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BOSTON-Though demand for warehouse space continues to weaken, a new report from Torto Wheaton Research reveals the impact has not been uniform across all property types. Report author Laura Stone Mortimer, a senior economist with the Boston-based firm, says warehouse performance varies substantially by asset size and type of market, with mid-sized assets between 100,000 sf and 350,000 sf exhibiting the greatest strength.

Historically, the researcher says, economic downturns have a much greater impact on larger assets as businesses scale back in the face of falling consumer demand, and the current period is no exception. She notes the availability rate for assets larger than 350,000 sf slowly began climbing in Q2 2007, rising to rise to a near record 12.7%. By comparison, she continues, mid-sized buildings have experienced continued declines in availability, while availability levels for small assets under 100,000 sf have remained stable.

According to Stone Mortimer, the difference is just becoming apparent but will widen over time. As she points out, the majority of new completions in the past few years has involved large buildings, and the number of such completions continues to rise even as demand for this type of space has flattened. Furthermore, she adds, some 70% of new buildings at the larger end are leased rather than corporate owned, with the overall availability currently at about 17%.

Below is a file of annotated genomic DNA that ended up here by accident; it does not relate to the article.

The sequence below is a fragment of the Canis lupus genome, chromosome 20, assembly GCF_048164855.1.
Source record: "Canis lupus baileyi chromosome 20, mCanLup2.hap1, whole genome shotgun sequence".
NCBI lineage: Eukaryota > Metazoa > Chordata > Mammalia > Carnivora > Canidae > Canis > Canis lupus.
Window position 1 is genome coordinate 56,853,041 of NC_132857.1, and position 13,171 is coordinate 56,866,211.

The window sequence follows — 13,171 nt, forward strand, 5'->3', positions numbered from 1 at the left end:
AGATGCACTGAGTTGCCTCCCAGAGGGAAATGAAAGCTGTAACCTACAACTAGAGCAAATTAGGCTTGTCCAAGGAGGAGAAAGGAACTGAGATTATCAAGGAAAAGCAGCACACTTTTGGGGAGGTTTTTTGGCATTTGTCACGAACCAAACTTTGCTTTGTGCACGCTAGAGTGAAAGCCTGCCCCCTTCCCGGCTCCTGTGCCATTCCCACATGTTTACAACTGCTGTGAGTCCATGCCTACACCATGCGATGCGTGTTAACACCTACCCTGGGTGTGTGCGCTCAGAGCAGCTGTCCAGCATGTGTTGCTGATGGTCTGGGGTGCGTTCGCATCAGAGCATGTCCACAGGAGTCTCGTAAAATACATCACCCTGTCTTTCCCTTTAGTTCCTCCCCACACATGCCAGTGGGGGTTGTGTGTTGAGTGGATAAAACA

“While a large portion of industrial space is typically owner-occupied, this trend has changed for the large warehouse sector, which remains particularly vulnerable to economic slowdown and weakening demand,” observes Stone Mortimer. At the same time, she emphasizes, net absorption remains relatively evenly distributed among the different asset classes and the large rental warehouse sector has yet to experience weaker demand on an annualized basis. Nonetheless, she maintains the large warehouse sector remains the most vulnerable to weaker demand.

If there is a positive in the situation, she remarks, it’s that new supply remains contained relative to historic levels. Consequently, despite rising availability rates and slowing absorption, rents are holding steady in the majority of markets. In addition, Torto Wheaton does not foresee a prolonged or deep recession, limiting potential damage to the large-warehouse sector.

“The largest institutional investors typically seek the Class A, or large, new distribution or logistics parks, viewing this asset class as a long-term play, and they are still investing despite possible tighter lending standards and a weakening economy,” she comments. “We feel confident…that the industrial market will not suffer the same fate it did in 2001. Our view is that, although demand is weakening, absorption will remain positive but below historic trends, through 2009.”

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